The KCL public engagement department representative* wasn’t just there as a mediator but asked insightful questions to ensure that the real scientific messages weren’t lost in attention grabbing (but scientifically dubious) titles and experiments. Fundamentally, their experience lies in these events and they made sure that the researchers kept ‘on-message’ for the event and didn’t just present their research how they wanted to. This is a key point: If we want to discuss our reseach with the public, which I think we should, then we need to come at it from their point of view – What do they want to know about it? What are the key messages for them? This will probably not be them same as the key messages you want to get across for a journal but more general, although more concise and more about, dare I use the word, the impact of your research – i.e. Who cares?

A lot of question at the meetings focussed on logistics – Will I be on a stage looking down towards an audience or on one level? What equipment do you need? How many electrical sockets can I have? These questions were all tied up in how they could best present their ideas tailored to the event. It’s all very well to have an elaborate set-up but, if you have 45 minutes to prepare and it all needs to come home with you on the tube, you might rethink your plan to erect an intricate version of the large hadron collider made entirely out of cheese…. (BTW:I would fund this and would recommend halloumi - sculptable yet with some 'give')

With less than 90 minutes between meetings, the representatives from the Crick hotfooted it back to their offices in Euston on the bus and then all the way back to Waterloo. I got the impression that they’re really busy and commited to pouring their efforts into making this a very exciting event (see previous comment about 'You should definitely go').

In one meeting, I finally met a member of staff* who is heavily involved in all things public engagement/outreach-y in my wider department. She was exhausted from her involvement in getting an experiment sent into space the night before but was full of energy and enthusiasm for her next project. Before I’d left, she’d offered to let me get involved in another outreach event in March – timed to ensure that I could still be involved if my contract doesn’t get extended. Yet again, someone was going out of their way to help me and give me some advice. I was really touched.

I spent my lunch break meeting a Twitter-friend* (in person!) who gave up their lunch break to talk about our similar situations. Eye-opening and  helpful for both of us, I had planned to not be in the lab but everyone I spoke to that day had not expected to have me drop in unannounced and uninvited and yet had still made time for me.

Throughout the day I did my best to interfere as little as possible. It was difficult not to ask questions and comment and I did give in and interject here and there, when I thought it was appropriate.  I was really pleased to see the enthusiasm from some corners regarding public engagement within the university and it’s great to see that King’s is doing it’s bit to make sure that people know who we are and what we do. It was quite obvious that there are some people who do an awful lot of public engagement activities. And then there are the others. That seems to be a recurrent issue and there’s no point in making people do public facing activities that aren’t interested in doing it. This attitude will come across when they speak to people and won’t help anyone. However, what I’d like to see, in my department and university, and at others, is more awareness internally of what is going on. I had no idea that we were involved in experiments in space or that we’d been at Pint of Science. Our public engagement team do a great job in connecting those who can do public engagement with the event organisers but they’ve said themselves that they have to use their contacts in departments to get things done. This means that the same people end up doing the events time and time again. If students and staff realised what was going on both department and university wide, and supervisors realised the power of public engagement as a way of re-energising and training their students/staff (and not as a favour for ‘letting them out of the lab’) I think this would benefit everyone. The usual suspects would be able to turn things down and get some sleep, the rest of us could pick up the slack and learn something new, and even the university benefits from getting its ‘face’ out there. I’d also hope that some of us might remember why we started in these careers - We actually like science!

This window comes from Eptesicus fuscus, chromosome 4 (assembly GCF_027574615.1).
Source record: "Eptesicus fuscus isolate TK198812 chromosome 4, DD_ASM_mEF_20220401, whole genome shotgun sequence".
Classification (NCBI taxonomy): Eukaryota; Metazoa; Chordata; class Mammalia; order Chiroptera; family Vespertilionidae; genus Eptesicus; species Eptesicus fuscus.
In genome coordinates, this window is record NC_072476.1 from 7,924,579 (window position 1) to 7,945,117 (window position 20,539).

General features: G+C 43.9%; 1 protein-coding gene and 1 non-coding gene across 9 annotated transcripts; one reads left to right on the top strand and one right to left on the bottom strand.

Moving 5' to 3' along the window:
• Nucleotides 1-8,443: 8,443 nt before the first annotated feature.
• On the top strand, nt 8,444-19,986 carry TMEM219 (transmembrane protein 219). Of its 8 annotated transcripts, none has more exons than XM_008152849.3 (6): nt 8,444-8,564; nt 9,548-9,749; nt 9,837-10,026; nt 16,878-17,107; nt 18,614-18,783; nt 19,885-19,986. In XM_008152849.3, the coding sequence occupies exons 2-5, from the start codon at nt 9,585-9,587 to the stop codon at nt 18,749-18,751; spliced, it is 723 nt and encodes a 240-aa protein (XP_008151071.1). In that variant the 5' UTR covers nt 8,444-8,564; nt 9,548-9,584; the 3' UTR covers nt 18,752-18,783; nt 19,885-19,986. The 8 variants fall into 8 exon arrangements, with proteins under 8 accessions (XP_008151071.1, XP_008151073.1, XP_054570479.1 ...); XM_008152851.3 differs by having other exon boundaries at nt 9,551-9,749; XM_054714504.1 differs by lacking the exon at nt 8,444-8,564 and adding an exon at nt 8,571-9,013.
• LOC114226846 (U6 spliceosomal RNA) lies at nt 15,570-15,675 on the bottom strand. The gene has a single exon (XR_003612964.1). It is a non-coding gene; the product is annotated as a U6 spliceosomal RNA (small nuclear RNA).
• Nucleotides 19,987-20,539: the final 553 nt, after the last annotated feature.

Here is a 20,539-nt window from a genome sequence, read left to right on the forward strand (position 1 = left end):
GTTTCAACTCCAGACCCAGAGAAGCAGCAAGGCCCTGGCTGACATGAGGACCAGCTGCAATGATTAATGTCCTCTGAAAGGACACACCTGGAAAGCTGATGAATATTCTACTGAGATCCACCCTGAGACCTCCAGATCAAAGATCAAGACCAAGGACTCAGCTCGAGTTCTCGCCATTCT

My 'take home message' today is that if your interested in doing some work with the public, be that at schools, museums or festivals, tell your public engagment department, tell your Head of Department and pretty soon you'll probably find an exhausted (but fulfilled) member of staff who's more than happy to let you help.

Anyway, I've got to go, I've got an event to plan...

N.B. If you're already doing something with the public, make sure your institution knows about it as well, a big problem for co-ordinating this sort of work is that we tend to keep things 'extra-curricular' under our hats. By doing this, you make it seem like it's unusual and not worthy of promotion.

*I haven't named the kindly folk who helped me out this week as I don't want them to be inundated with requests for help that they will be too nice to turn down. Also, they're my friendly strangers - get your own!